I've just read this tiny book written by Kathleen Norris (published in 1998). Intimate in both physical size and it's personal voice, she takes some moments to talk about poetry. What is so interesting is a small poem by Norris nestled in the center of her text. The prose almost wraps around this poem, hiding and yet illustrating the book's lyrical core.
Kathleen Noris writes something about this particular poem that I think could apply to poetry in general:
The poem, like housekeeping itself, is an attempt to bring order out of chaos.
In the poem, by puling many disparate things together, I tried to replicate an actual work of cleaning, sorting through the leftovers, the odd pieces of a life, in order to make a whole.
As a collage artist, I too find that I am most satisfied with poems I write in this same styled house-cleaning-method. In my poetry journal I stab down bits of lines, vague thoughts, clutter that claims to be important. Later I find that sometimes these remnants can be put together into one poem. Sometimes, I find they belonged together all along. For me, these are the best moments.
Do you think poetry as housekeeping of the mind is too menial a metaphor? How do you write a poem?
And for the curious, here is Norris' poem:
by Kathleen Norris
Kneeling in the dust, I recall
the church in Enna, Sicily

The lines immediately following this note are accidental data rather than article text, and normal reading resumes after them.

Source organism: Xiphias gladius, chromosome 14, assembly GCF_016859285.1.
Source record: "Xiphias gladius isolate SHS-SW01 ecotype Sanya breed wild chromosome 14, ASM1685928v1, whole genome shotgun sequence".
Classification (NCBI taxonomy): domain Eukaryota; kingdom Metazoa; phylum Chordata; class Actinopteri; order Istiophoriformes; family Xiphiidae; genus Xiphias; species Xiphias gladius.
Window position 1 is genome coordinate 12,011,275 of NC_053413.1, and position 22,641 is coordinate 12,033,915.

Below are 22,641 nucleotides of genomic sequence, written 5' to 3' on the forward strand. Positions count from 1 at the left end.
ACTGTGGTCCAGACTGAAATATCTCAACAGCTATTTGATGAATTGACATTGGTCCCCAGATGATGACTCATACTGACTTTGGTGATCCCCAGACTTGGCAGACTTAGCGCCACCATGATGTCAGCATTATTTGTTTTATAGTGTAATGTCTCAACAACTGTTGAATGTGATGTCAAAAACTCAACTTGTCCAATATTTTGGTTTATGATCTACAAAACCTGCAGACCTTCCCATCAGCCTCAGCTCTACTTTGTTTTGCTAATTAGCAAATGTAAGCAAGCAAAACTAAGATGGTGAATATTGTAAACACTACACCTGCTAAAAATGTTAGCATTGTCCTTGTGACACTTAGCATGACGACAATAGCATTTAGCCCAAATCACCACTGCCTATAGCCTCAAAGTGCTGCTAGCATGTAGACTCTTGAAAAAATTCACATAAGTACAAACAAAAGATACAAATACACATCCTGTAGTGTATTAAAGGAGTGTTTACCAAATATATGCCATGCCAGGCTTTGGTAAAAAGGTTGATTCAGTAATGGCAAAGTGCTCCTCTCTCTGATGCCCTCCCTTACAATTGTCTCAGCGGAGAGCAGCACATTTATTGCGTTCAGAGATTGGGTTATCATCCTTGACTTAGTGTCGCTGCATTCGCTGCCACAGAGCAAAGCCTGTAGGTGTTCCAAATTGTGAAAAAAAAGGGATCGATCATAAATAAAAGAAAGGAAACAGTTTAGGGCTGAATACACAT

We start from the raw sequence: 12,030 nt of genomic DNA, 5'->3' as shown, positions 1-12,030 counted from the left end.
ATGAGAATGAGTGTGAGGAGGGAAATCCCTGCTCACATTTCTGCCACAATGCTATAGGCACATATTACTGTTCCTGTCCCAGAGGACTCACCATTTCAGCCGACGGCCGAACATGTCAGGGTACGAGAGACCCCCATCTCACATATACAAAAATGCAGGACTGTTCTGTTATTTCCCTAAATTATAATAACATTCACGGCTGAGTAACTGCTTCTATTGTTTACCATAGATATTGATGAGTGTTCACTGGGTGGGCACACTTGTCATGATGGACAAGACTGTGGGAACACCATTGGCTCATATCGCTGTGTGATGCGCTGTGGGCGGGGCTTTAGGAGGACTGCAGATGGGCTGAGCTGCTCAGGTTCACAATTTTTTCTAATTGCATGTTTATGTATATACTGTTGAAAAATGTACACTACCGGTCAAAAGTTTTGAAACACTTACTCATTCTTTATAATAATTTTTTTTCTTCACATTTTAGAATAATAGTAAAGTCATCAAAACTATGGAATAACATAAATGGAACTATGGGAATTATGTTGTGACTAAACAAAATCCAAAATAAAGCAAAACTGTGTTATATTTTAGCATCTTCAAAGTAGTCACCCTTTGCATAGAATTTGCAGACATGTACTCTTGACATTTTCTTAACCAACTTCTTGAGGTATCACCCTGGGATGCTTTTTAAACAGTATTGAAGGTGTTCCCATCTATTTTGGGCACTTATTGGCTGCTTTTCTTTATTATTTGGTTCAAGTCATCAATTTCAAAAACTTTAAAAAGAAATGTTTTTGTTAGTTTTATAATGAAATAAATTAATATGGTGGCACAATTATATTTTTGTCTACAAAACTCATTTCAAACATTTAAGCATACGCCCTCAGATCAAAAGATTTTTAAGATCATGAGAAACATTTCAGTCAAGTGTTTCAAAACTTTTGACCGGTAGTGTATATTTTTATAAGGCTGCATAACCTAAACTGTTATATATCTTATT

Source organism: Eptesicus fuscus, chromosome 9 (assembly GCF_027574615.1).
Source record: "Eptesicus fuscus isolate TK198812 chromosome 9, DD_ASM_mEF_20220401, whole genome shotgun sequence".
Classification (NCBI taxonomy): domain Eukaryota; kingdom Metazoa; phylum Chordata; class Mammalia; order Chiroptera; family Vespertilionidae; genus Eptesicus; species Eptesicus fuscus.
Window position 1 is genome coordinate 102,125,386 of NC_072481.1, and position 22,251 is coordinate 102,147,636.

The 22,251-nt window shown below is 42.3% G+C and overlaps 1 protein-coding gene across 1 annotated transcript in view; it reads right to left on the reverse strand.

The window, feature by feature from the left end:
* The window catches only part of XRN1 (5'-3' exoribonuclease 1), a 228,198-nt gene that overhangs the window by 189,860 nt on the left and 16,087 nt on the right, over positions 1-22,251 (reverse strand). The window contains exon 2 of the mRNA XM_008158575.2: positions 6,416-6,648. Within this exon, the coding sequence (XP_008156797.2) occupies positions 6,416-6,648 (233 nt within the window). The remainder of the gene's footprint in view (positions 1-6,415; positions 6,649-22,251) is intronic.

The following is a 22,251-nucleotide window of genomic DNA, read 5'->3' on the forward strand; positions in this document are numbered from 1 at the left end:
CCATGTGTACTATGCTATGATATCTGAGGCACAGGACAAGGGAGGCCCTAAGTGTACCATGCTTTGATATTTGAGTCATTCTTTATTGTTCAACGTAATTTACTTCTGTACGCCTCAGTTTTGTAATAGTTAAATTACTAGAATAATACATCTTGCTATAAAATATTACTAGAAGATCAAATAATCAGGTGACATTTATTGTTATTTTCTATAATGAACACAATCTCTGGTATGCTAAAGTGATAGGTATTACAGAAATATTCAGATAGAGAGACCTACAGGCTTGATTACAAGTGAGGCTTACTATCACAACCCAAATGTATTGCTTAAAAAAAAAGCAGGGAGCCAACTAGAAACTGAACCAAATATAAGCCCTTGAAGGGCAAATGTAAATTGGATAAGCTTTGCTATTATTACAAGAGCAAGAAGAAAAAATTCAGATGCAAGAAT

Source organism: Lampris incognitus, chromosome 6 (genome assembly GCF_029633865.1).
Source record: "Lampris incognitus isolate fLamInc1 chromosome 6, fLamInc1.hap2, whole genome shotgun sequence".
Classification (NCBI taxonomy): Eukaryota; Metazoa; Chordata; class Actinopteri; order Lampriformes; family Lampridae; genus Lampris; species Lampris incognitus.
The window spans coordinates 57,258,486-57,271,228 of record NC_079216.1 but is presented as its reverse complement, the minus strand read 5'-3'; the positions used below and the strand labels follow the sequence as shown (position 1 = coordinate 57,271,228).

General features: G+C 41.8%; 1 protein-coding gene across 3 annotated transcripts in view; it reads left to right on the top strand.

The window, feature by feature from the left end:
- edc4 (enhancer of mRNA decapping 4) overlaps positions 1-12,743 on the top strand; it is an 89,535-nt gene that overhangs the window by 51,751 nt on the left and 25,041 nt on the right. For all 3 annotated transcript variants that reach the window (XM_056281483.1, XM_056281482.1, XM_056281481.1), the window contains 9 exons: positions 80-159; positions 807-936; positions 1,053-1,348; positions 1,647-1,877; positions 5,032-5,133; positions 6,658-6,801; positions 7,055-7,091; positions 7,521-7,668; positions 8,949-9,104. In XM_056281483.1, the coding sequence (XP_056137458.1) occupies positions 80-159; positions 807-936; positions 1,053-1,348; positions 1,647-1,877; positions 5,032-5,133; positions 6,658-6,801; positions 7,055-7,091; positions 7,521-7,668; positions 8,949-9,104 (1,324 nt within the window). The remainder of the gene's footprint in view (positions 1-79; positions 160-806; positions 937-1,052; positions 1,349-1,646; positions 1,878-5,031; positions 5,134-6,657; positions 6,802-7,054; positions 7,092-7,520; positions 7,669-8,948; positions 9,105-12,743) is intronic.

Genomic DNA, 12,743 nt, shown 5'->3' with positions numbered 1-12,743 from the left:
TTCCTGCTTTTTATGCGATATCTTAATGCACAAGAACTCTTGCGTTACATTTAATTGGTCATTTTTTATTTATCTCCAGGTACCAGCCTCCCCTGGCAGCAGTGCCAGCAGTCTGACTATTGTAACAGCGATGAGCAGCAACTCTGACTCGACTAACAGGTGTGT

where Ceres and Proserpine reigned
until a Pope kicked them out
in the mid-19th century.
This is my Hades, where I find
what the house has eaten.
And Jessica was left with only
the raw, sheer, endless terror
of being alone in the world.
"We are alone, Jessica," I say aloud;
the whole box of romances must go.
I keep the photograph of the young girl
under cotton woods.
Her belly is still flat, not yet a fruit
split open, the child shining
in its membrane
like a pomegranate seed.
She ended both their lives,
and no mother's rage or weeping
could bring her back.
I leave her with the book of fairy tales:
still safe, held fast,
in Sleeping Beauty's bramble forest.
I could use some sleep.
What I do must be done
each day, in every season,
like a liturgy. I want to pray
to Mary Magdalene, who kept seven
one for each day of the week.
How practical; how womanly.
My barren black cat rubs against my legs.
I think of the barren women
exhorted by the Good Book
to break into song:
we should sing, dear cat,
for the children who will come in our old age.
The cat doesn't laugh,
but I do. She rolls in dust
as I finish sweeping.
I empty the washer
and gather what I need for the return:
the basket of clothes
and bag of clothes-pins,
a worn spring jacket in need of mending.
Then I head upstairs, singing an old hymn.